VICE-CHANCELLORS’ COURTS, July 14.
(Before the Vice-Chancellor of England.)
CATON V. RIDEOUT.
This was a feigned issue from the Court of Chancery to ascertain
by trial by jury on which side the
truth of certain statements respecting the terms of marriage contract lay.
Sir F. Thesiger, Mr. Ogle, and Mr. Green gentleman of the Chancery Bar),
appeared counsel for the plaintiff; Mr. Montagu Chambers, Q.C.,
and Mr. Lush, were for the defendant.
Sir F. Thesinger stated the case. This as his Learned
friend Mr. Ogle had told them, was an issue from the Lord Chancellor, to ascertain
on which side the truth lay in certain statments which appeared to be contradictary
and about which he was in doubt.
There were certain circumstances connected with the case which were of a painfull
nature, and to which it gave him much pain to allude.
The parties were most respectable. The question in dispute arose out of the
contruction of a bond, entered into in connection with the marriage of the plaintiff
with the defendant's daughter. The jury were, perhaps aware that if a party entered
into a deed or bond, and that bond was different in its terms from the intention
of the contracting and objecting party, yet if it be executed, the part is bound
by it in law.
It was not so in equity, the Judge in which, if not satified, had the power to
set it aside, and it was to ascertain how the matter stood that the issue
was directed to the court.
The plaintive Mr. Caton, was the son of the Rev. Mr. Caton, a rector in the
Established Church. He was a surgeon in the Grenadier Guards, and was quartered,
in 1831, with his regiment at Brighton. The Defendant was the Widow of the late Rev.
Mr. Rideout of Woodmancote, who had an estate in Lincolnshire, and who was her
Plaintive and his brother officers visited at, and recieved the hospitalities
of Woodmancote, and an attachment sprang up between the plaintive and
Miss Ann Maria Rideout, which ripened and ended in marriage, contracted on
the 23rd of June 1831. the plaintiff was then 27 years of age, and the
bride was only 18. Before the union took place an agreement was entered into
by which the plaintiff's father was to settle £150 a year upon him, which,
with his pay of £150 as an officer of the Guards, would make his income
on his side £300; and to make their income an independance, a settlement was made
on the bride by her parents, being on thier side part of the marriage settlement.
The learned Gentleman here went into details of the terms of the settlement
of £50 a year to the plaintiff . The bond was a joint one, in which the late
Reverand Mr. Rideout father of the plaintiff, Mrs Rideout, the present defendant
and Miss Rideout, the bride ( who was entitled to a revertionary interest in the
fund from which the settlerment was delivered), were the parties, and according to to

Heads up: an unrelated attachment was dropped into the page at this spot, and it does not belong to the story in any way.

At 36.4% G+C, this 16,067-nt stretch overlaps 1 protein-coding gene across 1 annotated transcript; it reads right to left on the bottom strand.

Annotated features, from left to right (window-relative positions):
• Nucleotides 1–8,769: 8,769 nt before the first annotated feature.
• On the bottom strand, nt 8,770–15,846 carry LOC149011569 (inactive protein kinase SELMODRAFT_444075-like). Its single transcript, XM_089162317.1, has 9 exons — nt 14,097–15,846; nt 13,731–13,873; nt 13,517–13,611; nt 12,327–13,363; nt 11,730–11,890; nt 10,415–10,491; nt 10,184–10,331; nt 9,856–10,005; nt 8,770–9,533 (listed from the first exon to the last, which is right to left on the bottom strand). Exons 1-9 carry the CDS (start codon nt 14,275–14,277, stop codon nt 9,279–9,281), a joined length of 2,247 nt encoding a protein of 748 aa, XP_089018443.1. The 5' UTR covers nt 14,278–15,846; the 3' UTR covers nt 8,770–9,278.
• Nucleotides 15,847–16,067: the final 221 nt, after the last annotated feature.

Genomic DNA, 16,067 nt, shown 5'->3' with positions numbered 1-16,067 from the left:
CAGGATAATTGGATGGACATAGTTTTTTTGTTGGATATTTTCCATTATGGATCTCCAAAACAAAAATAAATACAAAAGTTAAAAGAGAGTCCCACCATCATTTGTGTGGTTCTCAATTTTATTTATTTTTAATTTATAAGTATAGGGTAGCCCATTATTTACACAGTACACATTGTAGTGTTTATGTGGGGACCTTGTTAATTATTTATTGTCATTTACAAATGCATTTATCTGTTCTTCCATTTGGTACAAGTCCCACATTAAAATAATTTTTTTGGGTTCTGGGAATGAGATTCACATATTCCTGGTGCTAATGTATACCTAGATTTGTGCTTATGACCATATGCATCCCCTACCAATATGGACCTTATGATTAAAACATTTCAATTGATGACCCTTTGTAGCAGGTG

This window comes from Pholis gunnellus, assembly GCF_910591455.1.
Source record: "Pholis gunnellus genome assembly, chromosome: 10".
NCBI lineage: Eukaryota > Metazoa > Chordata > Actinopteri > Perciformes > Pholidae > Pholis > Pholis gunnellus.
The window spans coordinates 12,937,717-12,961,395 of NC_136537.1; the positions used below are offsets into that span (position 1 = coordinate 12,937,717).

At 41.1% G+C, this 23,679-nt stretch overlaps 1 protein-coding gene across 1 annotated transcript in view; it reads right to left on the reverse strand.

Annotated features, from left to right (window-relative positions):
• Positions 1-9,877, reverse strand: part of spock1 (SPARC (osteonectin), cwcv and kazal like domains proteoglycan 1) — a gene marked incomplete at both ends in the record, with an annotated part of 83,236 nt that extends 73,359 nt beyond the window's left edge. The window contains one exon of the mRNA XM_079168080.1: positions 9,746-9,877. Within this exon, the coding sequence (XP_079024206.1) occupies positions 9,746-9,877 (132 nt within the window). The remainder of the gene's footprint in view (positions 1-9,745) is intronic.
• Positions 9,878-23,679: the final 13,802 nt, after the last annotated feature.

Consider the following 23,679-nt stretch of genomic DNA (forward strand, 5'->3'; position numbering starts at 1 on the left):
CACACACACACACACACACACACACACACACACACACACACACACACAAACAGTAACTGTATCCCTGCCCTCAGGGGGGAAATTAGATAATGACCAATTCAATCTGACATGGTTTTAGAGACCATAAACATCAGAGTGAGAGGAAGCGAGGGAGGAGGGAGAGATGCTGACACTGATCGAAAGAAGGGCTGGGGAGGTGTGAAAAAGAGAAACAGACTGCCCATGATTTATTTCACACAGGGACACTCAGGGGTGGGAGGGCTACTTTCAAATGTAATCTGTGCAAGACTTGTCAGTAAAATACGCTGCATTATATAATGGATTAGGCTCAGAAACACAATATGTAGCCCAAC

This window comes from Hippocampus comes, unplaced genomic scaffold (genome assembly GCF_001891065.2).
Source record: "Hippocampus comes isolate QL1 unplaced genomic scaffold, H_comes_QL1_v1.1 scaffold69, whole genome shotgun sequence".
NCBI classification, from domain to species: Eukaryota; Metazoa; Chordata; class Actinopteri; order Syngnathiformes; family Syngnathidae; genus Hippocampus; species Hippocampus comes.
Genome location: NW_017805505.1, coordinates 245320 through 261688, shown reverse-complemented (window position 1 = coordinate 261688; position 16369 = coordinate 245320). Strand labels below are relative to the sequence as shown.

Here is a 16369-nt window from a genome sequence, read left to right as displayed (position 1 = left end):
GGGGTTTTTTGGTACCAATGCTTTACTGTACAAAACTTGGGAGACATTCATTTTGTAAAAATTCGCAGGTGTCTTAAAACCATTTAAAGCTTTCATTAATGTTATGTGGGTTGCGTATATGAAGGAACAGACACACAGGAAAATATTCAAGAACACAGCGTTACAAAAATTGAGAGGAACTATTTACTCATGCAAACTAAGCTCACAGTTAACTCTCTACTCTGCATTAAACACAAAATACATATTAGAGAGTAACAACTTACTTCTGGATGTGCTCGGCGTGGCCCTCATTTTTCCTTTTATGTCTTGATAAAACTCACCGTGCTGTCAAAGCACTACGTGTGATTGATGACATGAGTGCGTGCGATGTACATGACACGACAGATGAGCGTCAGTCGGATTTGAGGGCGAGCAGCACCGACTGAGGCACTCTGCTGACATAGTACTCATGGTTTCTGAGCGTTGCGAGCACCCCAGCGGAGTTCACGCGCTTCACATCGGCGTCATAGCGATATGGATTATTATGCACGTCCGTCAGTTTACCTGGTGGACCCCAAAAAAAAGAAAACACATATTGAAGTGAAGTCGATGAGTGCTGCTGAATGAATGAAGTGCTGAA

the plaintiff's contruction of it, it was to be discharged to him during the life-time
of the contracting party on the bride's side; but that the defendant, Mrs Rideout now
resisted, stating that the agreement ceased to be binding from the death of any
of the parties.
The £50 were paid for some time after the execution of the bond. The Plaintiff's wife
was an only child, and the plaintiff was induced by her parents to leave the army
and settle with them at Woodmancote, a step which they were induced to press from
the circumstance of her being an only child. They lived for some time happily together,
and in course of time their family increased to three to four children, and
as their expenses increased it was stipulated that the plaintiff should pay
£200 a year towards the general expences of the house.
The Rev. Mr. Rideout, father of the bride, died 1838, and the defendant, his widow,
left the rectory in consequence, and went to reside in Brighton.
A Circumstance occured there to which he could not refer without the greatest pain
and the plaintiff's wife went subsequently to Paris, where certain occurances took place
that rendered it, he was sorry to think, impossible that the plaintiff and his wife
could ever live together again.
The defendant (Mrs Rideout) gave intructions to her bankers, Messrs Child, not to pay any
more dividends to the plaintiff, alleging that although the bond was a joint one, including
herself, her husband, and the plaintiff's wife, yet that it ceased to be binding on the
death of any one of the parties.
Mr. Waugh, solicitor for the plaintiff, and Mr. Groom solictor for the defendant, were
respectively examined as to their views on the intention of the Bond.
Lord Denman was about to sum up, but was interupted by the Jury, who informed
his Lordship that they would not truoble him, their minds being made up.
The Learned Judge wished to procedd, deeming it best course to recapitulate the
evidence, but thet repeated that they were quite satified,
and returned a verdict for the plaintiff.